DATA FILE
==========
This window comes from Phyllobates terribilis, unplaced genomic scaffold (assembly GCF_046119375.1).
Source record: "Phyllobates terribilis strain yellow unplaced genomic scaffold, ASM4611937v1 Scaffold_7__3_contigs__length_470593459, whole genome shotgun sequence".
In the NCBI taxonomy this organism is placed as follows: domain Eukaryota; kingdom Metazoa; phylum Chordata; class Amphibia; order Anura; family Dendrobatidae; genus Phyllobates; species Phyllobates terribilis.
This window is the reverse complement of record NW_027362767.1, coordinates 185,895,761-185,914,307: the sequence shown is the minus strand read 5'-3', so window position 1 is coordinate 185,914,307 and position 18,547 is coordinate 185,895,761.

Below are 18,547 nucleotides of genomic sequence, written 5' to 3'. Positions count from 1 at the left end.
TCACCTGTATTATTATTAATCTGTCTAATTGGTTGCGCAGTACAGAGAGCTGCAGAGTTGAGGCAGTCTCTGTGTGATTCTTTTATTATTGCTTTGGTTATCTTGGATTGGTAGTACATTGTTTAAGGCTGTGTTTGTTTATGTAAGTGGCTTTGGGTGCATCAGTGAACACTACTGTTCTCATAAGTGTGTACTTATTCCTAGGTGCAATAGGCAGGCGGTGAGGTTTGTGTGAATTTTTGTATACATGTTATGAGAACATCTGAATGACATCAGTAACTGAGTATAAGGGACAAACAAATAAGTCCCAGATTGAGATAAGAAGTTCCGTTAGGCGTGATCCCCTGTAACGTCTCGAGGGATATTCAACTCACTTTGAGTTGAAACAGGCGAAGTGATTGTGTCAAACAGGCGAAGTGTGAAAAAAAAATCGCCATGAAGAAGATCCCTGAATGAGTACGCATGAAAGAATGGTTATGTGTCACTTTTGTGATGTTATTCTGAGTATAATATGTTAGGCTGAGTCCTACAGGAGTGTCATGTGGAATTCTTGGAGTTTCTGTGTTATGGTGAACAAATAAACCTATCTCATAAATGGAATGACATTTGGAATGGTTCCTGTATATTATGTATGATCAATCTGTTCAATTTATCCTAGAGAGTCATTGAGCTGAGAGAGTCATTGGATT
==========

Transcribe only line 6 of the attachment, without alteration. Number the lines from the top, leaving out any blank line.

TCACCTGTATTATTATTAATCTGTCTAATTGGTTGCGCAGTACAGAGAGCTGCAGAGTTGAGGCAGTCTCTGTGTGATTCTTTTATTATTGCTTTGGTTATCTTGGATTGGTAGTACATTGTTTAAGGCTGTGTTTGTTTATGTAAGTGGCTTTGGGTGCATCAGTGAACACTACTGTTCTCATAAGTGTGTACTTATTCCTAGGTGCAATAGGCAGGCGGTGAGGTTTGTGTGAATTTTTGTATACATGTTATGAGAACATCTGAATGACATCAGTAACTGAGTATAAGGGACAAACAAATAAGTCCCAGATTGAGATAAGAAGTTCCGTTAGGCGTGATCCCCTGTAACGTCTCGAGGGATATTCAACTCACTTTGAGTTGAAACAGGCGAAGTGATTGTGTCAAACAGGCGAAGTGTGAAAAAAAAATCGCCATGAAGAAGATCCCTGAATGAGTACGCATGAAAGAATGGTTATGTGTCACTTTTGTGATGTTATTCTGAGTATAATATGTTAGGCTGAGTCCTACAGGAGTGTCATGTGGAATTCTTGGAGTTTCTGTGTTATGGTGAACAAATAAACCTATCTCATAAATGGAATGACATTTGGAATGGTTCCTGTATATTATGTATGATCAATCTGTTCAATTTATCCTAGAGAGTCATTGAGCTGAGAGAGTCATTGGATT